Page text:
Thursday, June 30, 2011

Quick tips for minor health emergencies

The last thing you want to do while on vacation is make a trip to a medical clinic or, heaven forbid, the emergency room.

Some vacation activities such as hiking or mountain biking contain risks of minor medical emergencies. But even a weekend camping trip can result in unforeseen medical problems.

"There's always sunburn, dehydration and food poisoning potentially," said La Vone Sopher, ARNP, FNP, at The Clinic at Wal-Mart at 3400 Singing Hills Drive, an affiliate of the St. Luke's Health System.

With a little planning and a lot of common sense, many minor medical emergencies can be prevented, Sopher said.

"Think about what activities you're going to be doing, think about what could happen and take the right stuff along," she said. "If you're going to go hiking, don't wear flip-flops."

Sopher had plenty of prevention and treatment advice for the most common vacation mishaps she sees.


If possible, swim in a swimming pool. Water in rivers and lakes may look clean, but it's full of bacteria and microbes. Swimmer's ear, an inflammation, and sometimes infection, of the ear canal, can result from swimming in any type of water.

Wear ear plugs or get a bottle of over-the-counter swimmer's ear drops. Using the drops after you're done swimming helps dry your ears out.


If you're boating or spending the day along the shore, the combination of wind and water puts you more at risk. Wear sunscreen, sunglasses, a hat and other clothing to reduce sun exposure.

If you do get burned, stay out of the sun and wear loose clothing. Aloe vera lotion, various over-the-counter sprays or cool compresses can help take the sting out of the burn.

Heat illness

Symptoms usually include feeling really hot and tired. Getting out of the sun and drinking water or sports drinks will usually make you feel better.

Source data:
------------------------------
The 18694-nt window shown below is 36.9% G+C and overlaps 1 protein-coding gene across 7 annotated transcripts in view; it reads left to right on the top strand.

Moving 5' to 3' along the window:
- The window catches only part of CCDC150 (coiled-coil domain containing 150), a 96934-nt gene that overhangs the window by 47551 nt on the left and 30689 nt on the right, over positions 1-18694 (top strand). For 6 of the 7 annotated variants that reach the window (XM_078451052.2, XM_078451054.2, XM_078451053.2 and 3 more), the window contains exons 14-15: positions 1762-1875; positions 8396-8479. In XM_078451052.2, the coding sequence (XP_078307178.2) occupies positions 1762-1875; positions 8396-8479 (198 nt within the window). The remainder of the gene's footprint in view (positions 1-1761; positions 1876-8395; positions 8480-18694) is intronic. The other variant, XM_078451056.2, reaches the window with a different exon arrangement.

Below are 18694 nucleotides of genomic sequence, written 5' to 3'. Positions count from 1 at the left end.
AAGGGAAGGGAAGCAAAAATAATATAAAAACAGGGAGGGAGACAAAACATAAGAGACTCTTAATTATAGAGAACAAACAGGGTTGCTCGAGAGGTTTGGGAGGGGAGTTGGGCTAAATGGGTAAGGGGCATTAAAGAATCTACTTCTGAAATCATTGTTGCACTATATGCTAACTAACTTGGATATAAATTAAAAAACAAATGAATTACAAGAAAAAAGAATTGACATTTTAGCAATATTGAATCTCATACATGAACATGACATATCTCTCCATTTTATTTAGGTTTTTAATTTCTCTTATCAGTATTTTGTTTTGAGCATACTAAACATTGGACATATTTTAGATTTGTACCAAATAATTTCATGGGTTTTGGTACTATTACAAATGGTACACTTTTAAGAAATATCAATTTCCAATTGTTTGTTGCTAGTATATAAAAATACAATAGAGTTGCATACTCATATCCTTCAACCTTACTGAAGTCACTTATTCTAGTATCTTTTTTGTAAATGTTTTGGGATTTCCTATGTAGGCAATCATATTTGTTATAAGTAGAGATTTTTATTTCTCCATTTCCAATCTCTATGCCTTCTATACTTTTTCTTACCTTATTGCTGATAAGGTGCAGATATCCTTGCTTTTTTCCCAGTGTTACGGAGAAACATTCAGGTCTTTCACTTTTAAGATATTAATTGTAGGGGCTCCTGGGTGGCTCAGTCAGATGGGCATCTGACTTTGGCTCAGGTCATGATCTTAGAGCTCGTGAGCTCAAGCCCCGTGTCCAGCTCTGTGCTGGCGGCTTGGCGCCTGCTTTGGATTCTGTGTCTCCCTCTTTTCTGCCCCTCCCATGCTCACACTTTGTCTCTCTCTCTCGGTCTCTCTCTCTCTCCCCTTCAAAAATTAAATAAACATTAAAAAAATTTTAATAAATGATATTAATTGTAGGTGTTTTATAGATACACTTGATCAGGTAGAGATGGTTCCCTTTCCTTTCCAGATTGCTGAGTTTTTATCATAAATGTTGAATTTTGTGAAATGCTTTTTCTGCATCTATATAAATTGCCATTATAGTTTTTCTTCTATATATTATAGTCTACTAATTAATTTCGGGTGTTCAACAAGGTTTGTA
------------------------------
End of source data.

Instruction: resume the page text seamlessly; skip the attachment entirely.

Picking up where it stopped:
If you're going to be out in the sun and heat all day, drink at least 64 ounces of water or sports drink during the day. Don't drink soft drinks or alcoholic beverages, the caffeine and alcohol can lead to dehydration.

Bee stings

Many bees leave their stingers in. If you've been stung, pull the stinger out with tweezers or use the edge of a credit card to scrape it out. Clean the area with soap and water.

If you're allergic to bee stings, make sure you carry EpiPen, or epinephrine, to counter a severe allergic reaction.


Apply cold water or an ice pack to the burned area to stop the heat process on the skin. If the burned skin blisters, leave it alone. Popping the blister can lead to infection.

Rashes from poison ivy, oak or sumac

Once you notice a rash, wash the area with soap and water to remove the plant resin. A cold compress can take away the itch or use calamine lotion or other over-the-counter, anti-itch creams. If you have a rash, don't scratch it. The resin can get under your nails and then spread to other areas of your body when you touch them. Wear long pants if you're out hiking in the woods. It doesn't hurt to tuck the pants into your socks.

Food poisoning

Keep food cold if it's supposed to be cold. If it looks or smells suspicious, throw it away. Wash your hands often. Don't drink water from mountain streams or other untreated outdoor sources.

Wednesday, June 15, 2011

Break your habits with expert tips

Experts reveal their tips for breaking common habits:


We all know the virtues of exercise but many of us fail to make it a long-term commitment. Health and the City author Caitlin Reid says it is often because of unrealistic goals, which only encourage failure.

"We then feel guilty about our slip-ups, and instead of getting back on the bike, we resort back to our old ways and forget about our well-meaning goals," she says.